After six years of trying to open a charter school in Galt, high school trustees denied the application Tuesday following widespread staff criticism of the school's application.
It's unclear where Nueva Vision Charter Academy planners will go from here. One of the founders, Rosendo Garcia, left the meeting before the unanimous board vote was taken, and a representative could not be reached Wednesday.
The process to open a charter school in California includes a request to the county office of education and application with the district in which it plans to operate. Nueva Vision started its process in 2004 and has hit a number of snags along the way.
Tuesday's denial may have been the final blow as district staff heavily critiqued the charter school's application, telling trustees it lacked many legal components to operate a school within this state.
The school's organizers had hoped to offer specialized instruction and counseling for Hispanic students at risk of dropping out or becoming involved in drugs or gangs, Garcia said in an interview last year.
The school also planned to help Hispanic parents guide their children down the right path, and help high school students meet all requirements and prerequisites for applying to University of California schools.
But on Tuesday, staff personnel representing curriculum, testing and assessment, and finance and special education, outlined more than a dozen reasons the petition for granting the charter was "not consistent with a sound educational practice," according to the five-page resolution listing district's reasons. Among those were a series of unmet educational codes, including failure to provide a method to chart pupil progress, or a way to identify special-education students, as well as a flawed three-year operating budget.
Mary Martinez, who oversees the district's curriculum, said the educational plan does not subscribe to pre-college coursework as there are no math classes beyond algebra. There is also no plan in place to address the high school exit exam, a state requirement to receive a diploma.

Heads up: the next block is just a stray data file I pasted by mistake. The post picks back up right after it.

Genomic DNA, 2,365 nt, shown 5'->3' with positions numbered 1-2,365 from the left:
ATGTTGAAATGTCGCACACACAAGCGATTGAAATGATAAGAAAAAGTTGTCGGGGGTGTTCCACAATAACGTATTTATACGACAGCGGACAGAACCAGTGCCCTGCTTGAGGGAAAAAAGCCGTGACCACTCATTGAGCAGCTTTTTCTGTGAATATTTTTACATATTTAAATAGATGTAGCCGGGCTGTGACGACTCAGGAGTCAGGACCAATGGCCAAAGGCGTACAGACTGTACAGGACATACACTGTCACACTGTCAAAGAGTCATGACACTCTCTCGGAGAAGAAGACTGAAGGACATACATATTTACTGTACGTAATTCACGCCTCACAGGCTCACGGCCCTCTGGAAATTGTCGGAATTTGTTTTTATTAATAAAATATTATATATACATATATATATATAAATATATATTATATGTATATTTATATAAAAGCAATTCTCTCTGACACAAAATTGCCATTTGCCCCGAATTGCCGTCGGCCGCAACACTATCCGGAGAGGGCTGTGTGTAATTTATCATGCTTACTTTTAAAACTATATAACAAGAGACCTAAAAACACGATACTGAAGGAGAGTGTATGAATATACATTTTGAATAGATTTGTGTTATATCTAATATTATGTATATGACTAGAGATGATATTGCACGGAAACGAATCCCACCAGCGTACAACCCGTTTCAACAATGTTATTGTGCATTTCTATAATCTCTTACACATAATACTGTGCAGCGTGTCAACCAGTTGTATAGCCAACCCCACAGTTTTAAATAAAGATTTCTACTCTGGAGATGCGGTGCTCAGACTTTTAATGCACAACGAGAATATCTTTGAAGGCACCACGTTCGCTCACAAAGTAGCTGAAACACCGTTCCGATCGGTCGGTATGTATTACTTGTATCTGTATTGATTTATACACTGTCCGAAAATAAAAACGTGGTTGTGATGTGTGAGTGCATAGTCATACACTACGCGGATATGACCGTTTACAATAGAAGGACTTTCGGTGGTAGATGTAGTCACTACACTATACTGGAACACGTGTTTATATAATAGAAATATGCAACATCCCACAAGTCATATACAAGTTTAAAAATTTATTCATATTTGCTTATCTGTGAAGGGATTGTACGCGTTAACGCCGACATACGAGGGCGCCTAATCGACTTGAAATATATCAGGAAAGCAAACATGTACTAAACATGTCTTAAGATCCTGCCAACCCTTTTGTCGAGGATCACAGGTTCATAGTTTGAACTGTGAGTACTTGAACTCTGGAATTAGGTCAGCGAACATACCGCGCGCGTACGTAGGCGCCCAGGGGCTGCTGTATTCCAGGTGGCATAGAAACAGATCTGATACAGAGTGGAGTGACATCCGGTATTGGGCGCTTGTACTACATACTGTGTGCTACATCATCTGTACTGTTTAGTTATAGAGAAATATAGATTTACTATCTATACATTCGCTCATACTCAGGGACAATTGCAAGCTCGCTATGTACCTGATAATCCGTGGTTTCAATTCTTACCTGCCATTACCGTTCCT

The information was forwarded to the school's administrators on Friday, and on Monday they pulled their request. At the meeting, Garcia claimed they were not given enough time to prepare a rebuttal due to the holiday weekend.
However, under new Superintendent Daisy Lee's recommendation, the board went ahead and voted to deny the application. "I'm disappointed in all the time the staff has put in, and then in the eleventh hour NVA pulls its petition."
The county board denied Nueva Vision its charter in August 2008 because school organizers could not confirm that parents of at least 100 students intended to send their children to the school. Those students ended up enrolling at Galt High two months after school started.
Last April, in the midst of drastic budget reductions, the district turned its attention to the money it would lose if the charter was allowed to open, and urged the county office to deny the application once again.
Districts receive per-pupil funding based on the number of students enrolled.
But county Superintendent Dave Gordon said his office had not heard from Nueva Vision since denying the charter in August.
The school refiled the application with the district at the end of last year and a public hearing was held at the Jan. 12 board meeting. Board approval was required to move forward.
Nueva Vision timeline2004: A group of concerned parents and educators decide to open a new charter school in Galt to reach out to English-language learners. However, the district denies the application in April of that year.
2005: The school receives a $270,000 grant from the California Department of Education for start-up costs.
August 2006: Parties hold several meetings and come to a compromise.
February 2007: Sacramento County Office of Education approves charter.
April 2008: After school fails to open in fall 2007, county board reaffirms conditional approval granted to Nueva Vision 14 months earlier so long as it can meet three conditions of opening.
August 2008: Office of education denies charter school when conditions not met.
September 2008: Nueva Vision's planned opening date comes and goes.
December 2008: After extensive work with city planners, the Galt City Council approves use permit to open at temporary location.
April: Galt high school district trustees outline their concerns about the proposed charter school in a letter to the county board of education.
Among them is directing more per-pupil funding away from district coffers and thus adding to budget deficit issues.
December: School planners file new petition to open with district.
Friday: School district notifies administrators by registered mail and personal delivery that the denial will be on Tuesday's school board agenda.
Monday: Nueva Vision pulls application.
Tuesday: Trustees decide to move forward with denial due to staff time spent evaluating application. The vote is 5-0.